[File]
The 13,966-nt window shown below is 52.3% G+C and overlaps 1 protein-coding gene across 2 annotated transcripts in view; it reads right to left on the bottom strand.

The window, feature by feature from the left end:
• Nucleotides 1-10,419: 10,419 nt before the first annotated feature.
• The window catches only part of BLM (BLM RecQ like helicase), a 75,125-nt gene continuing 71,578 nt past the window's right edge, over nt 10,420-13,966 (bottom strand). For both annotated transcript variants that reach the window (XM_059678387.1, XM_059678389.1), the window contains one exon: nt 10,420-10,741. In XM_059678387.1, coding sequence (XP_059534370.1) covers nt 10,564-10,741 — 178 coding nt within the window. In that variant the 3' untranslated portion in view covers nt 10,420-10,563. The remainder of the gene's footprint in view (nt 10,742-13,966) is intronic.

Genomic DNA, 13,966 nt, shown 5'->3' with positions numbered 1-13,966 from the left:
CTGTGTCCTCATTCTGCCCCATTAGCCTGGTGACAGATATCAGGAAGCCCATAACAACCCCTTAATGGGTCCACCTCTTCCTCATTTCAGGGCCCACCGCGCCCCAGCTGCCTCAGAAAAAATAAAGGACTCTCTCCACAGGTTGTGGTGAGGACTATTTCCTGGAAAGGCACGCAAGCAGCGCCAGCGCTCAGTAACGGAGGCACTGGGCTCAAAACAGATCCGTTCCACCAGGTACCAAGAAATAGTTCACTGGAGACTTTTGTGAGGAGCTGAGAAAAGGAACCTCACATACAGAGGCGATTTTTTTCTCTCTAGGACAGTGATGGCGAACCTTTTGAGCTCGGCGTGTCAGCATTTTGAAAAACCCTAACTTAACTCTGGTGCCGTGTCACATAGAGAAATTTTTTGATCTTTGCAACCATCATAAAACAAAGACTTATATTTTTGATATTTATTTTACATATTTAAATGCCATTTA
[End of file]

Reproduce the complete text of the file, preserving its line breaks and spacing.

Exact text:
The 13,966-nt window shown below is 52.3% G+C and overlaps 1 protein-coding gene across 2 annotated transcripts in view; it reads right to left on the bottom strand.

The window, feature by feature from the left end:
• Nucleotides 1-10,419: 10,419 nt before the first annotated feature.
• The window catches only part of BLM (BLM RecQ like helicase), a 75,125-nt gene continuing 71,578 nt past the window's right edge, over nt 10,420-13,966 (bottom strand). For both annotated transcript variants that reach the window (XM_059678387.1, XM_059678389.1), the window contains one exon: nt 10,420-10,741. In XM_059678387.1, coding sequence (XP_059534370.1) covers nt 10,564-10,741 — 178 coding nt within the window. In that variant the 3' untranslated portion in view covers nt 10,420-10,563. The remainder of the gene's footprint in view (nt 10,742-13,966) is intronic.

Genomic DNA, 13,966 nt, shown 5'->3' with positions numbered 1-13,966 from the left:
CTGTGTCCTCATTCTGCCCCATTAGCCTGGTGACAGATATCAGGAAGCCCATAACAACCCCTTAATGGGTCCACCTCTTCCTCATTTCAGGGCCCACCGCGCCCCAGCTGCCTCAGAAAAAATAAAGGACTCTCTCCACAGGTTGTGGTGAGGACTATTTCCTGGAAAGGCACGCAAGCAGCGCCAGCGCTCAGTAACGGAGGCACTGGGCTCAAAACAGATCCGTTCCACCAGGTACCAAGAAATAGTTCACTGGAGACTTTTGTGAGGAGCTGAGAAAAGGAACCTCACATACAGAGGCGATTTTTTTCTCTCTAGGACAGTGATGGCGAACCTTTTGAGCTCGGCGTGTCAGCATTTTGAAAAACCCTAACTTAACTCTGGTGCCGTGTCACATAGAGAAATTTTTTGATCTTTGCAACCATCATAAAACAAAGACTTATATTTTTGATATTTATTTTACATATTTAAATGCCATTTA